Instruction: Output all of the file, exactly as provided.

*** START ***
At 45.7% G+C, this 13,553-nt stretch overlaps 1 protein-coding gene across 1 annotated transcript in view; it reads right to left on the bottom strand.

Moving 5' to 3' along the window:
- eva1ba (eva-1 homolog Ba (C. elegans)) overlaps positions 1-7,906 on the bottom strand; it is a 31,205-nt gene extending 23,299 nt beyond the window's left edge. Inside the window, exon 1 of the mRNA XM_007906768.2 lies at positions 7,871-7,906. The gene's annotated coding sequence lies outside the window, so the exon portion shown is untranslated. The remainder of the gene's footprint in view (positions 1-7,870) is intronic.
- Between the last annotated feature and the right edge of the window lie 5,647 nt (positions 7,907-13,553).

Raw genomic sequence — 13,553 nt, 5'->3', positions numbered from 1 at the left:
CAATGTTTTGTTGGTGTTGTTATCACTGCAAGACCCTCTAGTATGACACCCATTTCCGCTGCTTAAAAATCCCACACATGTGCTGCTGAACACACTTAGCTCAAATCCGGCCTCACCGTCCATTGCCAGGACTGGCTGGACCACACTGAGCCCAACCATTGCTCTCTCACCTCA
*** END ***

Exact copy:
At 45.7% G+C, this 13,553-nt stretch overlaps 1 protein-coding gene across 1 annotated transcript in view; it reads right to left on the bottom strand.

Moving 5' to 3' along the window:
- eva1ba (eva-1 homolog Ba (C. elegans)) overlaps positions 1-7,906 on the bottom strand; it is a 31,205-nt gene extending 23,299 nt beyond the window's left edge. Inside the window, exon 1 of the mRNA XM_007906768.2 lies at positions 7,871-7,906. The gene's annotated coding sequence lies outside the window, so the exon portion shown is untranslated. The remainder of the gene's footprint in view (positions 1-7,870) is intronic.
- Between the last annotated feature and the right edge of the window lie 5,647 nt (positions 7,907-13,553).

Raw genomic sequence — 13,553 nt, 5'->3', positions numbered from 1 at the left:
CAATGTTTTGTTGGTGTTGTTATCACTGCAAGACCCTCTAGTATGACACCCATTTCCGCTGCTTAAAAATCCCACACATGTGCTGCTGAACACACTTAGCTCAAATCCGGCCTCACCGTCCATTGCCAGGACTGGCTGGACCACACTGAGCCCAACCATTGCTCTCTCACCTCA